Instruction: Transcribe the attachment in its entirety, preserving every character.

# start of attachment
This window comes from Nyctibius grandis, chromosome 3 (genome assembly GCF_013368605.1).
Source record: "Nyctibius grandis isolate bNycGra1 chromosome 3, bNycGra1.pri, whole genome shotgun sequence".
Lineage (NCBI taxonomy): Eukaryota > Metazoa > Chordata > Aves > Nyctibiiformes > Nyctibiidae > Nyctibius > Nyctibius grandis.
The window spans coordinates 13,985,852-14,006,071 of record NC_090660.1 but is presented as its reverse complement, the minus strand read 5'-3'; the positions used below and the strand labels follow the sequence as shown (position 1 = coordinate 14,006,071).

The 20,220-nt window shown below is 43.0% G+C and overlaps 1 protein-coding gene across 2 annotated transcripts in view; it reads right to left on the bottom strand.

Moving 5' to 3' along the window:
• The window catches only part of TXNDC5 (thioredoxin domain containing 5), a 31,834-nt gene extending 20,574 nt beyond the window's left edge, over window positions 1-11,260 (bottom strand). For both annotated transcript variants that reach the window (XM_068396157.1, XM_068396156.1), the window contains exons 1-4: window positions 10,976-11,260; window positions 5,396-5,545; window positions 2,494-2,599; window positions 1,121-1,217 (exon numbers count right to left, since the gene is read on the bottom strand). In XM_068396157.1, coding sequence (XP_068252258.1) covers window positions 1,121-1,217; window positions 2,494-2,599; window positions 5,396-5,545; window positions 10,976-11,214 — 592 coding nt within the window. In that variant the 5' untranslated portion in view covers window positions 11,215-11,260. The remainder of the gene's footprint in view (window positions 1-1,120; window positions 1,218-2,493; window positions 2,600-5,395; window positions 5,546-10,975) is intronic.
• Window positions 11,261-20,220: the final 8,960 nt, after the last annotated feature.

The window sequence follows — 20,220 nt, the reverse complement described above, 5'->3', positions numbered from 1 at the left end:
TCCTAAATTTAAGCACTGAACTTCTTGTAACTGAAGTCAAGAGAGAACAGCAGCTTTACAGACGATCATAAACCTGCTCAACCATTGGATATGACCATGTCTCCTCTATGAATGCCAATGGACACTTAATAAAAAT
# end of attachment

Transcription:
This window comes from Nyctibius grandis, chromosome 3 (genome assembly GCF_013368605.1).
Source record: "Nyctibius grandis isolate bNycGra1 chromosome 3, bNycGra1.pri, whole genome shotgun sequence".
Lineage (NCBI taxonomy): Eukaryota > Metazoa > Chordata > Aves > Nyctibiiformes > Nyctibiidae > Nyctibius > Nyctibius grandis.
The window spans coordinates 13,985,852-14,006,071 of record NC_090660.1 but is presented as its reverse complement, the minus strand read 5'-3'; the positions used below and the strand labels follow the sequence as shown (position 1 = coordinate 14,006,071).

The 20,220-nt window shown below is 43.0% G+C and overlaps 1 protein-coding gene across 2 annotated transcripts in view; it reads right to left on the bottom strand.

Moving 5' to 3' along the window:
• The window catches only part of TXNDC5 (thioredoxin domain containing 5), a 31,834-nt gene extending 20,574 nt beyond the window's left edge, over window positions 1-11,260 (bottom strand). For both annotated transcript variants that reach the window (XM_068396157.1, XM_068396156.1), the window contains exons 1-4: window positions 10,976-11,260; window positions 5,396-5,545; window positions 2,494-2,599; window positions 1,121-1,217 (exon numbers count right to left, since the gene is read on the bottom strand). In XM_068396157.1, coding sequence (XP_068252258.1) covers window positions 1,121-1,217; window positions 2,494-2,599; window positions 5,396-5,545; window positions 10,976-11,214 — 592 coding nt within the window. In that variant the 5' untranslated portion in view covers window positions 11,215-11,260. The remainder of the gene's footprint in view (window positions 1-1,120; window positions 1,218-2,493; window positions 2,600-5,395; window positions 5,546-10,975) is intronic.
• Window positions 11,261-20,220: the final 8,960 nt, after the last annotated feature.

The window sequence follows — 20,220 nt, the reverse complement described above, 5'->3', positions numbered from 1 at the left end:
TCCTAAATTTAAGCACTGAACTTCTTGTAACTGAAGTCAAGAGAGAACAGCAGCTTTACAGACGATCATAAACCTGCTCAACCATTGGATATGACCATGTCTCCTCTATGAATGCCAATGGACACTTAATAAAAAT